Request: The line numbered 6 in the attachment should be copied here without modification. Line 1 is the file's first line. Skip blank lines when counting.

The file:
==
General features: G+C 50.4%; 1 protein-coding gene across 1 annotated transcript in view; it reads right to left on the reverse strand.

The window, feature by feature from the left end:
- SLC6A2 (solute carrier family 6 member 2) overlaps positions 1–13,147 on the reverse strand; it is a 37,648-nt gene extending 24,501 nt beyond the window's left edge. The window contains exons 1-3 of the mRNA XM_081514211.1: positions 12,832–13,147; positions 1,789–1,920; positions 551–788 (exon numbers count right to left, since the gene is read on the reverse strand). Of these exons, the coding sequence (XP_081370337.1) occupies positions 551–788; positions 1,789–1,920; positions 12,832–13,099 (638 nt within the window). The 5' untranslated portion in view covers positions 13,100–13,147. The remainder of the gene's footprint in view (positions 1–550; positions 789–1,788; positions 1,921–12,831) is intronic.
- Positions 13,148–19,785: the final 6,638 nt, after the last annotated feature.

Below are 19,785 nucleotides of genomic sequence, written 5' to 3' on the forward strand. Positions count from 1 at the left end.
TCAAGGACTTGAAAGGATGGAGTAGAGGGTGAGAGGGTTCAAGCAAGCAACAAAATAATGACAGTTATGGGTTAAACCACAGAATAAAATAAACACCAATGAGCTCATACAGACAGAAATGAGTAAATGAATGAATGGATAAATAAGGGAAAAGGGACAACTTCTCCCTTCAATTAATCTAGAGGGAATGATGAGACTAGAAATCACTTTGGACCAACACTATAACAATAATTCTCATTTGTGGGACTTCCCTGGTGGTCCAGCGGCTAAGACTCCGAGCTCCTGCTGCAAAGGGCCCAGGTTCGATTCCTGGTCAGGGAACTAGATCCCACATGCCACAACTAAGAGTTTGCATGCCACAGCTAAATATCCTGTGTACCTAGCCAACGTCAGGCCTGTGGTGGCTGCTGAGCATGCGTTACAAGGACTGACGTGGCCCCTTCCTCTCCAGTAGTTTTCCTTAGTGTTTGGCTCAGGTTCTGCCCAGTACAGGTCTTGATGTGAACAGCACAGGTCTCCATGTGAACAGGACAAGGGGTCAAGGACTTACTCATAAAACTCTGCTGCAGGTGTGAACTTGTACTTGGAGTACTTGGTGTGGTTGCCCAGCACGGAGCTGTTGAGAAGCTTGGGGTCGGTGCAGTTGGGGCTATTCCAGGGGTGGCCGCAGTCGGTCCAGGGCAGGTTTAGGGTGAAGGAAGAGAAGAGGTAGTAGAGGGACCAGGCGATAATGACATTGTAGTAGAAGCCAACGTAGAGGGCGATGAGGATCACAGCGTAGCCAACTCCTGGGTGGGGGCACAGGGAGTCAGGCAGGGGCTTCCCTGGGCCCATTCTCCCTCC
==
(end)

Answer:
TCAAGGACTTGAAAGGATGGAGTAGAGGGTGAGAGGGTTCAAGCAAGCAACAAAATAATGACAGTTATGGGTTAAACCACAGAATAAAATAAACACCAATGAGCTCATACAGACAGAAATGAGTAAATGAATGAATGGATAAATAAGGGAAAAGGGACAACTTCTCCCTTCAATTAATCTAGAGGGAATGATGAGACTAGAAATCACTTTGGACCAACACTATAACAATAATTCTCATTTGTGGGACTTCCCTGGTGGTCCAGCGGCTAAGACTCCGAGCTCCTGCTGCAAAGGGCCCAGGTTCGATTCCTGGTCAGGGAACTAGATCCCACATGCCACAACTAAGAGTTTGCATGCCACAGCTAAATATCCTGTGTACCTAGCCAACGTCAGGCCTGTGGTGGCTGCTGAGCATGCGTTACAAGGACTGACGTGGCCCCTTCCTCTCCAGTAGTTTTCCTTAGTGTTTGGCTCAGGTTCTGCCCAGTACAGGTCTTGATGTGAACAGCACAGGTCTCCATGTGAACAGGACAAGGGGTCAAGGACTTACTCATAAAACTCTGCTGCAGGTGTGAACTTGTACTTGGAGTACTTGGTGTGGTTGCCCAGCACGGAGCTGTTGAGAAGCTTGGGGTCGGTGCAGTTGGGGCTATTCCAGGGGTGGCCGCAGTCGGTCCAGGGCAGGTTTAGGGTGAAGGAAGAGAAGAGGTAGTAGAGGGACCAGGCGATAATGACATTGTAGTAGAAGCCAACGTAGAGGGCGATGAGGATCACAGCGTAGCCAACTCCTGGGTGGGGGCACAGGGAGTCAGGCAGGGGCTTCCCTGGGCCCATTCTCCCTCC